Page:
AUSTIN, Texas -- The U.S. Department of Education has launched an investigation into links between the University of Texas System and a Chinese laboratory in Wuhan that has been scrutinized as a potential source of the worldwide coronavirus pandemic, The Wall Street Journal reported on Saturday.
The Journal said the probe is part of a broader Education Department examination into possible faulty financial disclosures involving foreign entities by the Texas university system. In particular, department officials have cast doubt on whether the UT System has fully reported its relationship with several Chinese entities including the ruling Chinese Communist Party.
Among other things, U.S. officials are seeking records related to UT's dealings with the Chinese government-run Wuhan Institute of Virology and its researcher Shi Zhengli, known for her work on bats, The Journal indicated.
The federal agency's lawyers, in a letter sent to UT chancellor James Milliken, specifically seek details on interactions between the Galveston National Laboratory, a high-security infectious disease research facility operated by UT's medical branch, and the maximum biocontainment lab at the Wuhan Institute.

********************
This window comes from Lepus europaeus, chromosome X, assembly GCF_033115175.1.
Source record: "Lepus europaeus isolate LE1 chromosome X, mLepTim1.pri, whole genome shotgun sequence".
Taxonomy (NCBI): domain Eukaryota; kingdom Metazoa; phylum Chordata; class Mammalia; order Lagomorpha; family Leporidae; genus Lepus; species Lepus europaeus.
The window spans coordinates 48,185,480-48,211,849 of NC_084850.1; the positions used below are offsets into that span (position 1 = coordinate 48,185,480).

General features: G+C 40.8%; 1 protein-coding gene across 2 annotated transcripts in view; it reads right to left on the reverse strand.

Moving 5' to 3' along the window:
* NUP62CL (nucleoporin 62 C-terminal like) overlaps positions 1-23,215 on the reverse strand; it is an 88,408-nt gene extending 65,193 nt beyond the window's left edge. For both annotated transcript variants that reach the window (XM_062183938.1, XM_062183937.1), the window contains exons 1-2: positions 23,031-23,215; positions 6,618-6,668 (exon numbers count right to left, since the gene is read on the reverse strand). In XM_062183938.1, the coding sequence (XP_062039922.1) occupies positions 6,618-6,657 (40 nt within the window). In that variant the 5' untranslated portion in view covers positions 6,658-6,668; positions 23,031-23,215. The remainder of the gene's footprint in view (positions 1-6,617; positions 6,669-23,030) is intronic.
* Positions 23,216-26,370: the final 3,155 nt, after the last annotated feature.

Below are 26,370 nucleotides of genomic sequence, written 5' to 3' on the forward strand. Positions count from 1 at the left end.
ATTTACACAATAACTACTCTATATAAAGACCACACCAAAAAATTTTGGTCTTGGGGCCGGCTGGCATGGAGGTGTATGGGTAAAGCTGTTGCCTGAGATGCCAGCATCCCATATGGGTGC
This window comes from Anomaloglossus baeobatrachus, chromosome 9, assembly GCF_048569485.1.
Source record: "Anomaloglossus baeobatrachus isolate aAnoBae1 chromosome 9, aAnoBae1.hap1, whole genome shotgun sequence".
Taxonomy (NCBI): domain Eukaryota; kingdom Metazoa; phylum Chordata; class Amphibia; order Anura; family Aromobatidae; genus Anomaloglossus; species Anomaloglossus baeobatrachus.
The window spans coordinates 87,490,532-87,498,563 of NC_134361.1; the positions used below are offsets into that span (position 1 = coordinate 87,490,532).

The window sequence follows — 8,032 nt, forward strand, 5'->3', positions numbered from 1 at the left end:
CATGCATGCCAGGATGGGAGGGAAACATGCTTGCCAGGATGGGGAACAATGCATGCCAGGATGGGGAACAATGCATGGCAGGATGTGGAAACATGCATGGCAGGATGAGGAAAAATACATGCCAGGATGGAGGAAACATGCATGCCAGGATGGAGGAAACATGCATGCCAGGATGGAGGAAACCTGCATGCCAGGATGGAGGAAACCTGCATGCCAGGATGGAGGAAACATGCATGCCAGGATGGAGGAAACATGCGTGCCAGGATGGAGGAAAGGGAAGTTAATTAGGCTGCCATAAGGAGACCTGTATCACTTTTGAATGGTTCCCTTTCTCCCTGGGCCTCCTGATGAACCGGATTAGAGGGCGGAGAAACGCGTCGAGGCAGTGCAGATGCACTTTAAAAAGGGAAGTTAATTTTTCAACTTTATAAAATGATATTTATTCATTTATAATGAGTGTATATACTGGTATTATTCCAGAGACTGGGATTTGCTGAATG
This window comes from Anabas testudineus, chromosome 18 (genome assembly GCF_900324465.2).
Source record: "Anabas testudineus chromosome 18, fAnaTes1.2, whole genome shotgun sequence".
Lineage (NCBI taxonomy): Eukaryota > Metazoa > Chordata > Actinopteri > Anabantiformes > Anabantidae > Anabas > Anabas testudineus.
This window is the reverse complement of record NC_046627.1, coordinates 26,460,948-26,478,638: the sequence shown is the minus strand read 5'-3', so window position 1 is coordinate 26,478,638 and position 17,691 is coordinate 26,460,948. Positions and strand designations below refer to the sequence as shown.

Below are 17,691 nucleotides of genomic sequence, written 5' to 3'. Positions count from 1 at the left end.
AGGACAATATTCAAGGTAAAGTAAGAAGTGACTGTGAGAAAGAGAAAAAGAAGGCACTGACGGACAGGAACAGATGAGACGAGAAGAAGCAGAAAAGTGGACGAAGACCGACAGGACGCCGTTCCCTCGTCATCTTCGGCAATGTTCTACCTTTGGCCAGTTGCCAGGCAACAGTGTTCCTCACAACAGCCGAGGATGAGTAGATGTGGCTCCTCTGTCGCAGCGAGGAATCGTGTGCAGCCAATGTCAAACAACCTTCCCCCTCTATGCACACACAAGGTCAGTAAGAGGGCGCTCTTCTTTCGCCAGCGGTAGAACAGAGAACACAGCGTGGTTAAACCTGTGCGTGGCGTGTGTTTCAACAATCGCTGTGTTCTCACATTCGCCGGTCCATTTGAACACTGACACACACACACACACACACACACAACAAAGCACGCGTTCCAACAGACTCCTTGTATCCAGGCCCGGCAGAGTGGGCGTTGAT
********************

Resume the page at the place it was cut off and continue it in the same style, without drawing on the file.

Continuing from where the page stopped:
A 2018 Science Magazine article featured on the UT Medical Branch website touts the two labs having "formal cooperative agreements that will streamline future scientific and operational collaborations on dangerous pathogens."
The U.S. intelligence community has been looking into whether the deadly novel coronavirus originated in the Wuhan lab. President Donald Trump this past week had claimed to have seen evidence that the Wuhan lab was involved in the virus' spread.
A UT System official told The Journal that the system intended to reply to the federal request “in a timely manner and declined to provide information about any potential links to the entities mentioned in the [Education Department] letter.”
A UT spokesperson on Saturday responded to media requests for comment on The Journal's report by saying that the UT system would "continue to respond to any request from state and federal authorities, should they arise."
UT's medical branch has "collaborated with more than 70 countries and with scientists from the U.S. and abroad on biosafety and biosecurity" and "complies with obligations to report fiduciary relationships as required by statute," the spokesman's statement said.